Bridge Ninety-Nine - Ponte de Gheto Novissimo

Our final goal in the Challenge was the Jewish Ghetto, an area where Jewish people were traditionally separated from the rest of Venice, since 1516. Venice was the first state in history to do this (it also did so with other nationalities, not only Jews). This area was closed off during the night in that time, and the two bridges that are our final destination were closed off and guarded. But fortunately, tonight, both would be open allowing everyone to move freely across them.

The first of the two bridges caused us some confusion. According to our information the one we faced was named 'Ponte de Gheto Novissimo', yet the sign above the wood and stone bridge with its neat wooden railings read 'Ponte de Gheto Novo', which in fact would be the final bridge.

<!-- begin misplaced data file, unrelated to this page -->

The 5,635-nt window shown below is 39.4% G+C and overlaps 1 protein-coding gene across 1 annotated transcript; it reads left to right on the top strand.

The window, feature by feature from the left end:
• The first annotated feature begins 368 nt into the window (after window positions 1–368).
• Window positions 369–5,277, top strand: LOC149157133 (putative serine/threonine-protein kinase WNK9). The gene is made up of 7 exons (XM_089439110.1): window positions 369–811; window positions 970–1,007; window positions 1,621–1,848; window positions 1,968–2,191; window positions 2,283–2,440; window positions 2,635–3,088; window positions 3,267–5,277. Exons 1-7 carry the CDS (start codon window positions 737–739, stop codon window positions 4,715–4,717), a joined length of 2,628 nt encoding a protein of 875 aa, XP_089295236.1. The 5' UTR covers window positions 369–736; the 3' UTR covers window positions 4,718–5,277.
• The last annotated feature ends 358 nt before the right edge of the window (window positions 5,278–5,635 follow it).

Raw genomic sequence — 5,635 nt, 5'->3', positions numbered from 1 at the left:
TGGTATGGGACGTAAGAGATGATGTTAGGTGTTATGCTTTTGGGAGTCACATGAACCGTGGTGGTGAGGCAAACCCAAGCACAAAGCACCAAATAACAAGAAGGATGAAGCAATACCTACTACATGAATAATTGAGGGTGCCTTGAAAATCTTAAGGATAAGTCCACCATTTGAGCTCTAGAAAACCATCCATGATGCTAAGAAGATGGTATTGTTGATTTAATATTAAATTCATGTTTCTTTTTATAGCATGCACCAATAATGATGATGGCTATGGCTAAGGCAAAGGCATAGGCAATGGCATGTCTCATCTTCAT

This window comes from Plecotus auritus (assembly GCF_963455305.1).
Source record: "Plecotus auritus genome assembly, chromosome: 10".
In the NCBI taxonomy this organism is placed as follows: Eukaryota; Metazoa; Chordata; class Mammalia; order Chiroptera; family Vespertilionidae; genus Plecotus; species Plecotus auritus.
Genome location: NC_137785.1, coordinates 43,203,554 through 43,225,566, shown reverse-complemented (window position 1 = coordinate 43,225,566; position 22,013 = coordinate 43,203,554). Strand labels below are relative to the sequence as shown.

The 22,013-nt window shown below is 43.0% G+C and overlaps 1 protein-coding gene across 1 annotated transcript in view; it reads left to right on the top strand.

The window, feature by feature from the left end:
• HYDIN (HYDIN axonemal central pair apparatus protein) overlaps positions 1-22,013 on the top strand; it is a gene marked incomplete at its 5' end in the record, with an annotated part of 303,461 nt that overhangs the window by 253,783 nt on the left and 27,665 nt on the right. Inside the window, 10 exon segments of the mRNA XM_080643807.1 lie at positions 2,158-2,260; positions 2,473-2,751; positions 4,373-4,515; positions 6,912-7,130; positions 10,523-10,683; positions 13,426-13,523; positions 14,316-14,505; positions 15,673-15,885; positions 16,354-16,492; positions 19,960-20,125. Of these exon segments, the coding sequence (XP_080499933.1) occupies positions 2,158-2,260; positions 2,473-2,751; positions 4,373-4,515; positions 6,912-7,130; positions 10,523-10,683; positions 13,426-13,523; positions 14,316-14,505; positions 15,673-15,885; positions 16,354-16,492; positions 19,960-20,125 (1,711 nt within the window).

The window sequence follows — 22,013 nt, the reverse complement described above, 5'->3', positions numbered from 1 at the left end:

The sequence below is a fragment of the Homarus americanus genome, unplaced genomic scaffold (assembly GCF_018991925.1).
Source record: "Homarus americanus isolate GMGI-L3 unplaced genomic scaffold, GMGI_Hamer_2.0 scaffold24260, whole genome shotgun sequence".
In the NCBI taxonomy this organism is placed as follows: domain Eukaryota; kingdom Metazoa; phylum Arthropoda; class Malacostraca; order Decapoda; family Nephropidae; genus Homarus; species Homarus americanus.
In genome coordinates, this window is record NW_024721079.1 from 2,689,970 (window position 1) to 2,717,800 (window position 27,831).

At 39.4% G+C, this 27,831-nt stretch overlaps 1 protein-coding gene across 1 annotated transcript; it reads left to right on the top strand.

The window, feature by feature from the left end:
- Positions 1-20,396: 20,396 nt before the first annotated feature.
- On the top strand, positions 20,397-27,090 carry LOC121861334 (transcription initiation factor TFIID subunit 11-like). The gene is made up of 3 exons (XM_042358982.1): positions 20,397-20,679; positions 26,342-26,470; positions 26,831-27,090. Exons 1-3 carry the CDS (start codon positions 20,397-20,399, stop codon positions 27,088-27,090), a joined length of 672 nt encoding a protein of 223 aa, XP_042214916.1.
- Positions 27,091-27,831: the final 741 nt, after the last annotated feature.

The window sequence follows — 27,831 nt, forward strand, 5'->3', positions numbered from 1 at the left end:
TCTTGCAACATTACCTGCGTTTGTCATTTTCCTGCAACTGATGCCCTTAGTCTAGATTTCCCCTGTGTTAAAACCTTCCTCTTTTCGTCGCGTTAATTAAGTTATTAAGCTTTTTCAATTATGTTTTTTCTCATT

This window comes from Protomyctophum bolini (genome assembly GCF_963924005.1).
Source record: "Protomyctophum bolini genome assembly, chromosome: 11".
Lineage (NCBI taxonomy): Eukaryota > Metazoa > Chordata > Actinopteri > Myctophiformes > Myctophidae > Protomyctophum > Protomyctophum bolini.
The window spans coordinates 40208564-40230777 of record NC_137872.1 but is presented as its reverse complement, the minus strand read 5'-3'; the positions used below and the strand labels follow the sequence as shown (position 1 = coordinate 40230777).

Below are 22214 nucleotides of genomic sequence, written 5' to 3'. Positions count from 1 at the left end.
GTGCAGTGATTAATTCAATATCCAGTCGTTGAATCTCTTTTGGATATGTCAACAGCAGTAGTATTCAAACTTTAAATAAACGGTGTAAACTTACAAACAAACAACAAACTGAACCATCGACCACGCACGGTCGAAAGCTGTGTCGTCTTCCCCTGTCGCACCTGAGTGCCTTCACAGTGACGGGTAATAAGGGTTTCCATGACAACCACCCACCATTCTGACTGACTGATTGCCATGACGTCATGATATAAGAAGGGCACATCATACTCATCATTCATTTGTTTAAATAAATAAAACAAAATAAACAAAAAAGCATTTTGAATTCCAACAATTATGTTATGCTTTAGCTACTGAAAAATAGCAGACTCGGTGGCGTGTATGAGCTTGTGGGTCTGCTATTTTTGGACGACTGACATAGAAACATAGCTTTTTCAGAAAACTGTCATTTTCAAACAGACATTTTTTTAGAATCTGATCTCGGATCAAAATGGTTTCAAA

Whatever, we weren't going to split hairs at this time of night, after encountering ninety-eight other bridges. So we walked across into the Campo de Gheto Novo which forms the heart of the Jewish Ghetto. It was brightly lit, quiet and peaceful. The few people we saw around included two rowdy friends exiting a restaurant that was closing, and two Hassidic gentlemen quietly chatting together in a doorway. Other than that we were the only two people around.

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